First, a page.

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Pitfalls in naming beneficiaries when making an estate plan

As many residents of Florida know, a proper estate plan is essential to ensuring that assets are distributed properly after death. There are many components to estate planning, including wills, trusts, durable powers of attorney and more. One area of estate planning that sometimes does not get as much thought is the designation of beneficiaries.

Beneficiaries are designated in many kinds of financial planning tools, including trusts, life insurance policies and retirement accounts or death benefit forms. When dealing with these types of tools, it is important to realize that there are mistakes that can be made.

First, Florida residents should make sure to list beneficiaries on all estate planning documents. This is because, in many cases, naming a beneficiary can help avoid having the assets probated with the estate. Often, if a beneficiary is not listed, the assets will go into the estate, where the intended beneficiary does not have as much control.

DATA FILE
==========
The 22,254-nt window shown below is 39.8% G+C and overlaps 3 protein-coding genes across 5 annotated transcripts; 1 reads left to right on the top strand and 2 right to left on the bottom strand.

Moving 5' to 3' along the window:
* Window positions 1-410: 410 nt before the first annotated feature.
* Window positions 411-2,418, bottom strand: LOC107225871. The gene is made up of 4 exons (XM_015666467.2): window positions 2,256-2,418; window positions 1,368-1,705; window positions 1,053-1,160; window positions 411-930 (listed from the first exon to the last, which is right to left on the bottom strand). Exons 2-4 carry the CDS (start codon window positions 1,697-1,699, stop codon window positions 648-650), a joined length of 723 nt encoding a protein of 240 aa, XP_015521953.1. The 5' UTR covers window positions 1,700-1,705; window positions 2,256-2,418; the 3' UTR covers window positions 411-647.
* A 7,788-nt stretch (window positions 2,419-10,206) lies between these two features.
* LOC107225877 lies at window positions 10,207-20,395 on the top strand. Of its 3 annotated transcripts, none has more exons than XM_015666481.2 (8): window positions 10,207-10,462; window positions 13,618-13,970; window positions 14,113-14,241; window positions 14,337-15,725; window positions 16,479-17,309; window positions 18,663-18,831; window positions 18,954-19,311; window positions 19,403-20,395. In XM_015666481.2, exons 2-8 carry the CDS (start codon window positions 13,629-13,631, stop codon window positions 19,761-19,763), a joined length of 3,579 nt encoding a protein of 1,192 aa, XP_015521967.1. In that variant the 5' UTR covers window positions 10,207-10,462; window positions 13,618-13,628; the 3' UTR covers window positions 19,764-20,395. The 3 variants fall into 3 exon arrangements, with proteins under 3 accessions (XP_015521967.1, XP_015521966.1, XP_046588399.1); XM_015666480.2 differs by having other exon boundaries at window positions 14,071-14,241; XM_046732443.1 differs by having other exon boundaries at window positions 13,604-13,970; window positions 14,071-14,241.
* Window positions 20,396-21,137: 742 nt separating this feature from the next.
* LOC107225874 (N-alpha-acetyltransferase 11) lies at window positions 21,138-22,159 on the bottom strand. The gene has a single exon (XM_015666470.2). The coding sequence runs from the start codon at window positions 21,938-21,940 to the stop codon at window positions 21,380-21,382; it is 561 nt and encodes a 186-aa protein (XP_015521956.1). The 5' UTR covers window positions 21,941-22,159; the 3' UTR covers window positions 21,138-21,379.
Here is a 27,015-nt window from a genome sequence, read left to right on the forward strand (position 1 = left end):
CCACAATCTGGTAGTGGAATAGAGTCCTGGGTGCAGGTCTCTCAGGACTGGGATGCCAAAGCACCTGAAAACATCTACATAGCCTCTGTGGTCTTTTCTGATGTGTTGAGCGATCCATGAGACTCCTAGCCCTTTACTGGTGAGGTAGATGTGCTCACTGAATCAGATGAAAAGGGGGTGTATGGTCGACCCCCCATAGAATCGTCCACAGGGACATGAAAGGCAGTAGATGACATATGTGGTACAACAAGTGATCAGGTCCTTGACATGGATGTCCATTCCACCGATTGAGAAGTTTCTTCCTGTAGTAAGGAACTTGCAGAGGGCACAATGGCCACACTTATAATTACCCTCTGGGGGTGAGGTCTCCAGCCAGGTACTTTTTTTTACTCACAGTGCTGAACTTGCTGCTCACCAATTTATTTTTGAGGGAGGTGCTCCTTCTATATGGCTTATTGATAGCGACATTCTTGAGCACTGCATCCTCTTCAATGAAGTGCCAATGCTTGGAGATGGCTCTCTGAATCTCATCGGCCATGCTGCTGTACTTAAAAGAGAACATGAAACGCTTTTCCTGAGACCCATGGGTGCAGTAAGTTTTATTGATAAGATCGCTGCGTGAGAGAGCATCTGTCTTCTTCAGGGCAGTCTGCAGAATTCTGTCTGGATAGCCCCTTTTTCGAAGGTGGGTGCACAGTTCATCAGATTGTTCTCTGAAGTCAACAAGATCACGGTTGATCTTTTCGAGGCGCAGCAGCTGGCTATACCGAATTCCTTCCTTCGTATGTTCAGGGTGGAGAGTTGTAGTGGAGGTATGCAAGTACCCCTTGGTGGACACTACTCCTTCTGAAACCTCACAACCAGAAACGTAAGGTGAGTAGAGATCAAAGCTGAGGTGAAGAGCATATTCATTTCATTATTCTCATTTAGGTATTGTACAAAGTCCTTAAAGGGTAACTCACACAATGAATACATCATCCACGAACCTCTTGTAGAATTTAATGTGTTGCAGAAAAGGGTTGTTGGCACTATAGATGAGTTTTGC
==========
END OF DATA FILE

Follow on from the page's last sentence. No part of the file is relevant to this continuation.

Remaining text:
Second, it is important to ensure that there are contingent beneficiaries listed. This will allow the assets to pass outside of the estate even if the primary beneficiary is dead. Further, if the primary beneficiary does not want to take the assets for tax reasons that beneficiary may have the ability to execute a qualified disclaimer, allowing the contingent beneficiary to get the assets.

Third, it is prudent to make beneficiary designations specific. Otherwise, interpretation of the beneficiary designations might leave out some intended beneficiaries.

Fourth, keeping beneficiary designations up to date and keeping copies of all designation forms is a good idea. The companies that keep the designation can lose them, especially if they merge with another company or sell off assets.

Lastly, everyone making an estate plan should consider the readiness of beneficiaries to receive certain assets. Except with certain types of trusts, a planner often cannot control the amount of money a beneficiary will receive or what can be done with it. It is important that the estate planner be confident the beneficiaries are emotionally prepared for the assets that they will receive.

Estate planning can be a stressful and complicated process. Everyone undertaking it should do everything possible to explore all legal options to make certain that their goals are going to be met.

Source:, "Six costly beneficiary mistakes to avoid," Byron Ellis, Sept. 14, 2013

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